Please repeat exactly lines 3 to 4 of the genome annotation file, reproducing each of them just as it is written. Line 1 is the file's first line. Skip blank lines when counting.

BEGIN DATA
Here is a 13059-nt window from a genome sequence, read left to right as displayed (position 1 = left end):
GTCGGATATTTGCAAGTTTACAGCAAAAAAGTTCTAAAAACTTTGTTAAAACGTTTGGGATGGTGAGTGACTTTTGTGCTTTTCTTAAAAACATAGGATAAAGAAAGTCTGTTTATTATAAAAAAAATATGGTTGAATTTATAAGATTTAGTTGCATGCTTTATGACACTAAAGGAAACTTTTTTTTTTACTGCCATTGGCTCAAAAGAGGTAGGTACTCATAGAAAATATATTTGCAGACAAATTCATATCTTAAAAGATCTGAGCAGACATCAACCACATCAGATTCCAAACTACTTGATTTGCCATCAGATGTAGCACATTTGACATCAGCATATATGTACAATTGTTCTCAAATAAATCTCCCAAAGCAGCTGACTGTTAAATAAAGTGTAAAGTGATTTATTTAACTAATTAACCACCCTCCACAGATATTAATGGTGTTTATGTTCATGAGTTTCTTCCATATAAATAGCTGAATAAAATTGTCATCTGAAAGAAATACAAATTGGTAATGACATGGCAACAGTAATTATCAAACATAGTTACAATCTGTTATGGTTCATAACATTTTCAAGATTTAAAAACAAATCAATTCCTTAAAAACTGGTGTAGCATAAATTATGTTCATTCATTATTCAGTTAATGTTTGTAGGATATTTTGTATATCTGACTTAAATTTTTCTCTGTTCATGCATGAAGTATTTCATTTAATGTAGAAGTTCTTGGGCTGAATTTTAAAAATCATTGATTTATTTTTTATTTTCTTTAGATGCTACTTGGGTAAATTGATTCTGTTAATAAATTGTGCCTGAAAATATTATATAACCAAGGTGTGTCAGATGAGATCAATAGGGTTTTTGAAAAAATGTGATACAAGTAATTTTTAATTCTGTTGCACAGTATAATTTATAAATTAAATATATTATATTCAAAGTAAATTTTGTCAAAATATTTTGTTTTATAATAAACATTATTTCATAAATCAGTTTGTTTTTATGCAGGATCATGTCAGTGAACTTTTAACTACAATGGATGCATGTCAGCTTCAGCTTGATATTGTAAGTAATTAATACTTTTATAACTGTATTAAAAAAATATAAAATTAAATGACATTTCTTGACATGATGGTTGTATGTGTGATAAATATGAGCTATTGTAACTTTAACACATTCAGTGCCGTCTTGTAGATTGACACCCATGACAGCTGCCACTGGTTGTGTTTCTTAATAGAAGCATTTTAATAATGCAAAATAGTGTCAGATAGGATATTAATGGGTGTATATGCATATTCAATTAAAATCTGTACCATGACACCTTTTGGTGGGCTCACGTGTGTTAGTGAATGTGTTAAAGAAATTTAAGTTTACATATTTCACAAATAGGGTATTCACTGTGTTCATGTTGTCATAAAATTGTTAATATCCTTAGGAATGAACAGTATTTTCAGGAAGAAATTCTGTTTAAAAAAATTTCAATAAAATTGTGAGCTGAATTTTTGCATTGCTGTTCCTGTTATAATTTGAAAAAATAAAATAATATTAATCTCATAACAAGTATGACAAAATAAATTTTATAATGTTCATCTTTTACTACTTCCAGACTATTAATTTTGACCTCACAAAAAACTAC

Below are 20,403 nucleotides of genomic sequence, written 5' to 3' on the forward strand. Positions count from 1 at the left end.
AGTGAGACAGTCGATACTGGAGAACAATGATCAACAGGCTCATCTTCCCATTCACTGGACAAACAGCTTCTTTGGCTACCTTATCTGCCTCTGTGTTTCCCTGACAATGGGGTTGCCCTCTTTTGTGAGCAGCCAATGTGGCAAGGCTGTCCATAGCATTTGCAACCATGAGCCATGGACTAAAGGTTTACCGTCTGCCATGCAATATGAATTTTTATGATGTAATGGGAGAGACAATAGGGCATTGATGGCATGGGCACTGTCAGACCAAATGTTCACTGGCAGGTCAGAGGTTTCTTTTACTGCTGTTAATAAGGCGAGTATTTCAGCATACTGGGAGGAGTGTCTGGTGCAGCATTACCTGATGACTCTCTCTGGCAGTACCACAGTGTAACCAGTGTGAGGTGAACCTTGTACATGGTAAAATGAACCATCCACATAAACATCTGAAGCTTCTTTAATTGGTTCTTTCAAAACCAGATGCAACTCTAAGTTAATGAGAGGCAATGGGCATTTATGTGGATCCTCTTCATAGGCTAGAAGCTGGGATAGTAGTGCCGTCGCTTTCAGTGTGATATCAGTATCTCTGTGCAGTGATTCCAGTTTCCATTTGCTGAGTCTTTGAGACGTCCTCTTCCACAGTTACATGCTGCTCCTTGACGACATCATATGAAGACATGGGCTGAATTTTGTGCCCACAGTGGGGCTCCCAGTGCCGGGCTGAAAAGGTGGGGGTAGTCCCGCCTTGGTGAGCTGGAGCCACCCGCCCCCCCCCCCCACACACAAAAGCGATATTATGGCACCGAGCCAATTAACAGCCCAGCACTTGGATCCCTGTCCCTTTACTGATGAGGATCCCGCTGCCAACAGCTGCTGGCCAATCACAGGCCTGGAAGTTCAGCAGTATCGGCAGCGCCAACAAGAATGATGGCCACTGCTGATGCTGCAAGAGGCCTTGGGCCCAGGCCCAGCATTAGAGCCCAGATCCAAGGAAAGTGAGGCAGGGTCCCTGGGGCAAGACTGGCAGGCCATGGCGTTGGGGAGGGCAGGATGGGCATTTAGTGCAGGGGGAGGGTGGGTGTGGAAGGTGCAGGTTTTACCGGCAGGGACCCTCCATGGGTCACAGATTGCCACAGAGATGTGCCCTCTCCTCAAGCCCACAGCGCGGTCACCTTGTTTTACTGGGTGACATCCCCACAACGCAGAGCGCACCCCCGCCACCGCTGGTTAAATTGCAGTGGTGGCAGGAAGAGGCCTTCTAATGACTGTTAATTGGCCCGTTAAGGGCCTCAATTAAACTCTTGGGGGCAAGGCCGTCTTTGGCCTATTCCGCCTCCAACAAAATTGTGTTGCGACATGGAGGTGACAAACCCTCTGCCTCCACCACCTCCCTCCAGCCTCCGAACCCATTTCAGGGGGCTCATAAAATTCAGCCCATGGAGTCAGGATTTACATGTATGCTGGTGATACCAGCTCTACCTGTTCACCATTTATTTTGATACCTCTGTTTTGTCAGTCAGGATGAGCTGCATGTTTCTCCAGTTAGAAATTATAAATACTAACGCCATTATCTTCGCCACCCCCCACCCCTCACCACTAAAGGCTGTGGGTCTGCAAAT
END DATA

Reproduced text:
Below are 20,403 nucleotides of genomic sequence, written 5' to 3' on the forward strand. Positions count from 1 at the left end.
AGTGAGACAGTCGATACTGGAGAACAATGATCAACAGGCTCATCTTCCCATTCACTGGACAAACAGCTTCTTTGGCTACCTTATCTGCCTCTGTGTTTCCCTGACAATGGGGTTGCCCTCTTTTGTGAGCAGCCAATGTGGCAAGGCTGTCCATAGCATTTGCAACCATGAGCCATGGACTAAAGGTTTACCGTCTGCCATGCAATATGAATTTTTATGATGTAATGGGAGAGACAATAGGGCATTGATGGCATGGGCACTGTCAGACCAAATGTTCACTGGCAGGTCAGAGGTTTCTTTTACTGCTGTTAATAAGGCGAGTATTTCAGCATACTGGGAGGAGTGTCTGGTGCAGCATTACCTGATGACTCTCTCTGGCAGTACCACAGTGTAACCAGTGTGAGGTGAACCTTGTACATGGTAAAATGAACCATCCACATAAACATCTGAAGCTTCTTTAATTGGTTCTTTCAAAACCAGATGCAACTCTAAGTTAATGAGAGGCAATGGGCATTTATGTGGATCCTCTTCATAGGCTAGAAGCTGGGATAGTAGTGCCGTCGCTTTCAGTGTGATATCAGTATCTCTGTGCAGTGATTCCAGTTTCCATTTGCTGAGTCTTTGAGACGTCCTCTTCCACAGTTACATGCTGCTCCTTGACGACATCATATGAAGACATGGGCTGAATTTTGTGCCCACAGTGGGGCTCCCAGTGCCGGGCTGAAAAGGTGGGGGTAGTCCCGCCTTGGTGAGCTGGAGCCACCCGCCCCCCCCCCCCACACACAAAAGCGATATTATGGCACCGAGCCAATTAACAGCCCAGCACTTGGATCCCTGTCCCTTTACTGATGAGGATCCCGCTGCCAACAGCTGCTGGCCAATCACAGGCCTGGAAGTTCAGCAGTATCGGCAGCGCCAACAAGAATGATGGCCACTGCTGATGCTGCAAGAGGCCTTGGGCCCAGGCCCAGCATTAGAGCCCAGATCCAAGGAAAGTGAGGCAGGGTCCCTGGGGCAAGACTGGCAGGCCATGGCGTTGGGGAGGGCAGGATGGGCATTTAGTGCAGGGGGAGGGTGGGTGTGGAAGGTGCAGGTTTTACCGGCAGGGACCCTCCATGGGTCACAGATTGCCACAGAGATGTGCCCTCTCCTCAAGCCCACAGCGCGGTCACCTTGTTTTACTGGGTGACATCCCCACAACGCAGAGCGCACCCCCGCCACCGCTGGTTAAATTGCAGTGGTGGCAGGAAGAGGCCTTCTAATGACTGTTAATTGGCCCGTTAAGGGCCTCAATTAAACTCTTGGGGGCAAGGCCGTCTTTGGCCTATTCCGCCTCCAACAAAATTGTGTTGCGACATGGAGGTGACAAACCCTCTGCCTCCACCACCTCCCTCCAGCCTCCGAACCCATTTCAGGGGGCTCATAAAATTCAGCCCATGGAGTCAGGATTTACATGTATGCTGGTGATACCAGCTCTACCTGTTCACCATTTATTTTGATACCTCTGTTTTGTCAGTCAGGATGAGCTGCATGTTTCTCCAGTTAGAAATTATAAATACTAACGCCATTATCTTCGCCACCCCCCACCCCTCACCACTAAAGGCTGTGGGTCTGCAAAT